He is initially pacing at a steady rhythm and smiling to himself, animated by his work, but he then gradually slows and begins to look less sure, before ultimately stopping and despondently tearing up his poem. A cut transfers us to the boys’ classroom the next day, where they are reading their compositions. Todd cowers, insisting he did not prepare a poem, but is encouraged by Keating to usher forth inspiration from Whitman’s portrait for an improvised composition in front of the class. As Keating covers Todd’s eyes, eliciting poetry from the student, the two walk around in continuous circles, followed by the camera, which in turn circles around them in a continuous shot. The effect is a vertiginous one of dizzying movement, which captures the moment of release and rupture for Todd, as he overcomes his inhibitions and spontaneously recites a heartfelt creation, eliciting impressed silence, followed by applause from his classmates. This series of circular movements, suggesting Todd’s burgeoning capacity for self-expression, represents Weir at his most subtle and sophisticated.

Todd’s ability to spontaneously compose and recite is rendered all the more persuasive by the almost subliminal referencing of the previous moments of circular movement. Keating’s influence holds different consequences for Todd’s roommate, the kind and charming Neil Perry (Robert Sean Leonard). When Neil’s father learns that his son has discovered a passion for theatre, he forbids him from performing in the local production of A Midsummer Night’s Dream. Neil defies him, only to be informed after the performance that his father is removing him from Welton the next day and sending him instead to military academy, after which he will attend medical school. The news constitutes a ten-year sentence for the artistically inclined teenager, who cannot bear the prospect. That night, in a haunting sequence of elisions, we learn through his parent’s distraught, slow motion reactions that Neil has killed himself.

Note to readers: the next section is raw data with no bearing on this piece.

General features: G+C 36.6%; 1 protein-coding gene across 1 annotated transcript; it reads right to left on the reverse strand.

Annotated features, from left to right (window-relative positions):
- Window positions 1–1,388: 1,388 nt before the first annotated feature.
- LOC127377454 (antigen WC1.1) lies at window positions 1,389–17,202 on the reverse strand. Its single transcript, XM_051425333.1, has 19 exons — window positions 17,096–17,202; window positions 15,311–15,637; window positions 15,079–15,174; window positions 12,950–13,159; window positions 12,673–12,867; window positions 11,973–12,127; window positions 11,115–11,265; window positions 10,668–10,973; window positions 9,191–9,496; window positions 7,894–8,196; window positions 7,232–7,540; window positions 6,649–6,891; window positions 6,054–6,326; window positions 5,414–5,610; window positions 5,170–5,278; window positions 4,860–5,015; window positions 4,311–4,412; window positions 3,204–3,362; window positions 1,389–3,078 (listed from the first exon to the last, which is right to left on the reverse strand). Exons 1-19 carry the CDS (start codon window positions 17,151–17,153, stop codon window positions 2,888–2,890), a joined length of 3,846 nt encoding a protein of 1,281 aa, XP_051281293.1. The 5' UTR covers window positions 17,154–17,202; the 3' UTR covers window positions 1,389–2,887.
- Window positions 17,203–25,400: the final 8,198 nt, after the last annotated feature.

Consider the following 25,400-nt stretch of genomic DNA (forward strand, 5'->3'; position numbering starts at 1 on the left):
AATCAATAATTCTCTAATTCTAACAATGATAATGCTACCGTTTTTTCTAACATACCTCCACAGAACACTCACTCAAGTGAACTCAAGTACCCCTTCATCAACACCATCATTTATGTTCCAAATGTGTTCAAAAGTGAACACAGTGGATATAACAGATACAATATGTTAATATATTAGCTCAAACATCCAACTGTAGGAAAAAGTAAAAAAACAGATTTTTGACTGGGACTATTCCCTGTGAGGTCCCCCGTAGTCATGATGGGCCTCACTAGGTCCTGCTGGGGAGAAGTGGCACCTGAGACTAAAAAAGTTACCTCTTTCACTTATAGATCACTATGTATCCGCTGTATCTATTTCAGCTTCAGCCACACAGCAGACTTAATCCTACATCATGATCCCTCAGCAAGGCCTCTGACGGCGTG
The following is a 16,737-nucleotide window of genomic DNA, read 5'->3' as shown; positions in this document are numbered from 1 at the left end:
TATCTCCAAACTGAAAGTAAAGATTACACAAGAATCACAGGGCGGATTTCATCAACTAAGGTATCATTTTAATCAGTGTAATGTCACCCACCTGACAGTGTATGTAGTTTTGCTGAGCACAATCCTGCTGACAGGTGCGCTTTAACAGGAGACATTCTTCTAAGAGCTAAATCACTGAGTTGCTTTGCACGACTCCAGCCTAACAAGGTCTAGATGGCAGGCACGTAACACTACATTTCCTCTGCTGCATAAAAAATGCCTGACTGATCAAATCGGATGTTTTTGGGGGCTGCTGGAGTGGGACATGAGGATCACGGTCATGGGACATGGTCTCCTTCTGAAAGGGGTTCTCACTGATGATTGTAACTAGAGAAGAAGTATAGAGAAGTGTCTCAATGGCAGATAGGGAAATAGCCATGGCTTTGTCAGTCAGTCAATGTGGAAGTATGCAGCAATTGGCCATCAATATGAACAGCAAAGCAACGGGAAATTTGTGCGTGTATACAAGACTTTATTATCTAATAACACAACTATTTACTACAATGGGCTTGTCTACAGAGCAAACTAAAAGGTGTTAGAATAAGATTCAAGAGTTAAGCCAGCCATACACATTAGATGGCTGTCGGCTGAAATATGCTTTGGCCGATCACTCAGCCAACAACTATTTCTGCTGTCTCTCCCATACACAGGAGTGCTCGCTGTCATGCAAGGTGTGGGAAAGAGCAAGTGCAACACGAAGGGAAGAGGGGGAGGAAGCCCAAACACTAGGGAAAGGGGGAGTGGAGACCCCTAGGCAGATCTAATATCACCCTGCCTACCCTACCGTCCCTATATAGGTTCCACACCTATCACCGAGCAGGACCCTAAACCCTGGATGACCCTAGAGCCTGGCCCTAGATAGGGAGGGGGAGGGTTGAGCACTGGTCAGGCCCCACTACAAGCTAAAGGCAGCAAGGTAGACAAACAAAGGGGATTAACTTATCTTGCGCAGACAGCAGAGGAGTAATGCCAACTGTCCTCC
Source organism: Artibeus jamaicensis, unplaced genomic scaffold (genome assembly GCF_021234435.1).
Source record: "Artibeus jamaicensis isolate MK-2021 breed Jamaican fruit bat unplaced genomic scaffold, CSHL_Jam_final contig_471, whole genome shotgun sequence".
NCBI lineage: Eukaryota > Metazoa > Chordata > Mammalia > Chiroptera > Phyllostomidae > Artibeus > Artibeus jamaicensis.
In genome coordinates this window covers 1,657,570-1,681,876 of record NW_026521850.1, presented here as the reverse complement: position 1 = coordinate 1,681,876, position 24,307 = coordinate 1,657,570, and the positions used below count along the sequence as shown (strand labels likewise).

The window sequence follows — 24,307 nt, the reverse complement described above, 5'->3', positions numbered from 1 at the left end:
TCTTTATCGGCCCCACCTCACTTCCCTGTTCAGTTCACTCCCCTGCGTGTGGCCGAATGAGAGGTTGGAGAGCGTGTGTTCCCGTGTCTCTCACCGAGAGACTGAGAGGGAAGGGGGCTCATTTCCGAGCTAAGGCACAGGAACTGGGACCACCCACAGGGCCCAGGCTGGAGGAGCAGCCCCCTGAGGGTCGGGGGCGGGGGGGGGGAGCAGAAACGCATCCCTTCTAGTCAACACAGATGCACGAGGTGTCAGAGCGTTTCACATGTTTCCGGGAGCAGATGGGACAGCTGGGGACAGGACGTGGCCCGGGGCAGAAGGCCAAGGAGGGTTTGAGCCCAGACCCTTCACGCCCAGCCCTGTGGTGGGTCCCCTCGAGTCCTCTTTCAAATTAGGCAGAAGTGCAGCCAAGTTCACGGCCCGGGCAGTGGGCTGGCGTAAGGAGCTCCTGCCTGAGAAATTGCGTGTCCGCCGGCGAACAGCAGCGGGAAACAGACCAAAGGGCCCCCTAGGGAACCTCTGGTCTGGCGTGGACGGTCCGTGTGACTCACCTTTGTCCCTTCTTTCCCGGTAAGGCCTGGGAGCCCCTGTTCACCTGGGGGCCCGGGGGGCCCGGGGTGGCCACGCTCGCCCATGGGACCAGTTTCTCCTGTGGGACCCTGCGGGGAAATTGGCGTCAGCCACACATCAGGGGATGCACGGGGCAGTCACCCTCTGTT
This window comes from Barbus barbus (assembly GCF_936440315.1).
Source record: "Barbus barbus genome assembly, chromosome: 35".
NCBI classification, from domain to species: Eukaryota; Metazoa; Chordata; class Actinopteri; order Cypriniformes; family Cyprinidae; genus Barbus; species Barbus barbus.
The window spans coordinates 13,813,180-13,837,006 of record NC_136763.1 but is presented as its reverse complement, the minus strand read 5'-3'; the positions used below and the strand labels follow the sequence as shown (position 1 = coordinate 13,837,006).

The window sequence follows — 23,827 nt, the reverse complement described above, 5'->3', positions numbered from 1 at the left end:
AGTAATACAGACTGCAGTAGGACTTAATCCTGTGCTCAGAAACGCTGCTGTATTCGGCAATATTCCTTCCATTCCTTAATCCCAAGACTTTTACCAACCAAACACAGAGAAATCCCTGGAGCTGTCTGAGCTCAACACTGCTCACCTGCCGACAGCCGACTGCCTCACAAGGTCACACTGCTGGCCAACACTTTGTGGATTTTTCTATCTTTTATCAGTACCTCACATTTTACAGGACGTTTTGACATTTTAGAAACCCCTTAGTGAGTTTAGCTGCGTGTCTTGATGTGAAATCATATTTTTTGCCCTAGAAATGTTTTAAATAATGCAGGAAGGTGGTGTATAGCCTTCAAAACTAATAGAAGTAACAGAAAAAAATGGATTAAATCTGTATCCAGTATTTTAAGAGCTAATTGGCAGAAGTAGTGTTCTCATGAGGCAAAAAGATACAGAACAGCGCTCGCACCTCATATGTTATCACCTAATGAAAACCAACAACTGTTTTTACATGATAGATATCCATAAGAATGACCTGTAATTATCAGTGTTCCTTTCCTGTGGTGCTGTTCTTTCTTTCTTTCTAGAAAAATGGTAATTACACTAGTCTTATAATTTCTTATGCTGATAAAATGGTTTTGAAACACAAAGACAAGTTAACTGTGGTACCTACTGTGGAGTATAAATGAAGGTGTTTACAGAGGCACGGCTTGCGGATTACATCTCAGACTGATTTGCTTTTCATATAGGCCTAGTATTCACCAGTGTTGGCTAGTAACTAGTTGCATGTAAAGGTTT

John Keating is indirectly blamed for Neil’s death and the school authorities coax some of the boys Keating had taken into his trust into condemning his unconventional teaching. Rather than presenting a facile depiction of a repressive establishment’s collapse against the ultimately victorious seekers of self-expression (a favourite American tale), Weir explores the scapegoating mechanism through which the establishment responds to a challenge to its symbolic order. As Keating’s class sits sheepishly, listening to droll instruction from the school principal who orchestrated Keating’s dismissal and who is now teaching his poetry class, their former teacher enters the room to collect his belongings.

Before Keating leaves, Todd, previously unable to talk in front of a group, boldly stands on his desk (a position Keating had occasionally encouraged them to assume in order to “change their perspective”) and turns in one last circular motion, this time to face Keating and address him with the teacher’s favourite Whitman address, “Oh Captain, my Captain”. Rousing music builds to a crescendo as the school principal repeatedly orders Todd to get down or risk expulsion. The boy stands firm, looking more composed than ever before, as various other students follow his lead. A high angle point of view shot reveals Keating, with eyes watering, from Todd’s vantage point. With this final scene of defiance, Weir suggests that the seeds of discontent that will usher in the counter-culture of the 1960s have been sown.